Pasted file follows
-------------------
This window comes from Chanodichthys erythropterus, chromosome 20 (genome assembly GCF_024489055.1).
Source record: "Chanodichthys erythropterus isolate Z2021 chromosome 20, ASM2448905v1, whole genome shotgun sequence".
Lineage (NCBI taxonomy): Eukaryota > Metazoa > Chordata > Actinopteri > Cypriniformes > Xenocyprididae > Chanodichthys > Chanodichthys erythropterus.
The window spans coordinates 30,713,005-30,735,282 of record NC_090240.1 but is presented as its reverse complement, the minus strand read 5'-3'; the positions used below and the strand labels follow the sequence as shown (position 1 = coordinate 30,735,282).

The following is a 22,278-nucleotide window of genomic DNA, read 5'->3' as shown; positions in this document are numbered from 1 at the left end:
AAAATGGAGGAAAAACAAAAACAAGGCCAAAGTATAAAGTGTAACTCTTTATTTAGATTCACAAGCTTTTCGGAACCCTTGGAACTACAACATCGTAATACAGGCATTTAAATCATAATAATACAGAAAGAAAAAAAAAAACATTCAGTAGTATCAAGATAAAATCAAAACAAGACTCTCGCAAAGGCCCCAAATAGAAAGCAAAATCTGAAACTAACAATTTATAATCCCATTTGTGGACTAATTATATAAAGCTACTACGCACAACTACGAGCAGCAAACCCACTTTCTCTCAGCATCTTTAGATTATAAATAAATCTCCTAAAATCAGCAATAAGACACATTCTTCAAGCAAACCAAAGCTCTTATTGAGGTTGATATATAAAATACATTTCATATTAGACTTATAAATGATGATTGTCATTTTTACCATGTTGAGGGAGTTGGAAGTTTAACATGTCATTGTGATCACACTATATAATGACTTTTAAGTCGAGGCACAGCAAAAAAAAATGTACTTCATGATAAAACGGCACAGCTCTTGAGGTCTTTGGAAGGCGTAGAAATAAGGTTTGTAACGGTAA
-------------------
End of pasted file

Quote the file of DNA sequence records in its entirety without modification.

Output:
This window comes from Chanodichthys erythropterus, chromosome 20 (genome assembly GCF_024489055.1).
Source record: "Chanodichthys erythropterus isolate Z2021 chromosome 20, ASM2448905v1, whole genome shotgun sequence".
Lineage (NCBI taxonomy): Eukaryota > Metazoa > Chordata > Actinopteri > Cypriniformes > Xenocyprididae > Chanodichthys > Chanodichthys erythropterus.
The window spans coordinates 30,713,005-30,735,282 of record NC_090240.1 but is presented as its reverse complement, the minus strand read 5'-3'; the positions used below and the strand labels follow the sequence as shown (position 1 = coordinate 30,735,282).

The following is a 22,278-nucleotide window of genomic DNA, read 5'->3' as shown; positions in this document are numbered from 1 at the left end:
AAAATGGAGGAAAAACAAAAACAAGGCCAAAGTATAAAGTGTAACTCTTTATTTAGATTCACAAGCTTTTCGGAACCCTTGGAACTACAACATCGTAATACAGGCATTTAAATCATAATAATACAGAAAGAAAAAAAAAAACATTCAGTAGTATCAAGATAAAATCAAAACAAGACTCTCGCAAAGGCCCCAAATAGAAAGCAAAATCTGAAACTAACAATTTATAATCCCATTTGTGGACTAATTATATAAAGCTACTACGCACAACTACGAGCAGCAAACCCACTTTCTCTCAGCATCTTTAGATTATAAATAAATCTCCTAAAATCAGCAATAAGACACATTCTTCAAGCAAACCAAAGCTCTTATTGAGGTTGATATATAAAATACATTTCATATTAGACTTATAAATGATGATTGTCATTTTTACCATGTTGAGGGAGTTGGAAGTTTAACATGTCATTGTGATCACACTATATAATGACTTTTAAGTCGAGGCACAGCAAAAAAAAATGTACTTCATGATAAAACGGCACAGCTCTTGAGGTCTTTGGAAGGCGTAGAAATAAGGTTTGTAACGGTAA